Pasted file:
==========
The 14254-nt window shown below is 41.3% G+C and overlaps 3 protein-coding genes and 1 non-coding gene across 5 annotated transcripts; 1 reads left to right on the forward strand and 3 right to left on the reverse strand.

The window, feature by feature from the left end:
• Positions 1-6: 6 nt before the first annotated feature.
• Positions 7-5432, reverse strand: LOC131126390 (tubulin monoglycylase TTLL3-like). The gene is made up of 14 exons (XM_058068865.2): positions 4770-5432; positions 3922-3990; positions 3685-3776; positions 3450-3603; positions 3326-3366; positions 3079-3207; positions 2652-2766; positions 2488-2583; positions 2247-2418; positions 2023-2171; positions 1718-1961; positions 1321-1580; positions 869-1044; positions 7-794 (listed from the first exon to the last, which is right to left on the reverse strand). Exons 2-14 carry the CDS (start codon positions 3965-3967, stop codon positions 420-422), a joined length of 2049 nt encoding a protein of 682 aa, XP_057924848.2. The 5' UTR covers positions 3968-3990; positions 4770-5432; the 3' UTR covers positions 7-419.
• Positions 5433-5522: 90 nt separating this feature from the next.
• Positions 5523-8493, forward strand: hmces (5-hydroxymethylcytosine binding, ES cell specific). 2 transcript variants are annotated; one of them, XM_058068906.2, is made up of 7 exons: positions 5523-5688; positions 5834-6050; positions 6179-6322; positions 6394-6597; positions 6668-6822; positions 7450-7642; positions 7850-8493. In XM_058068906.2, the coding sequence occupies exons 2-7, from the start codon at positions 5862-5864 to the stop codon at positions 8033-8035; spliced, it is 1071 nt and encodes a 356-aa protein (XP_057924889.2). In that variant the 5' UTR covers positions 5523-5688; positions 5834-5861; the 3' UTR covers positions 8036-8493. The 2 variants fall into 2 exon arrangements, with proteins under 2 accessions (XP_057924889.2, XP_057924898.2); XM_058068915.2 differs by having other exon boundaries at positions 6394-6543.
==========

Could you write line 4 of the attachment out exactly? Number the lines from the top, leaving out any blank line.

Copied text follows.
• Positions 7-5432, reverse strand: LOC131126390 (tubulin monoglycylase TTLL3-like). The gene is made up of 14 exons (XM_058068865.2): positions 4770-5432; positions 3922-3990; positions 3685-3776; positions 3450-3603; positions 3326-3366; positions 3079-3207; positions 2652-2766; positions 2488-2583; positions 2247-2418; positions 2023-2171; positions 1718-1961; positions 1321-1580; positions 869-1044; positions 7-794 (listed from the first exon to the last, which is right to left on the reverse strand). Exons 2-14 carry the CDS (start codon positions 3965-3967, stop codon positions 420-422), a joined length of 2049 nt encoding a protein of 682 aa, XP_057924848.2. The 5' UTR covers positions 3968-3990; positions 4770-5432; the 3' UTR covers positions 7-419.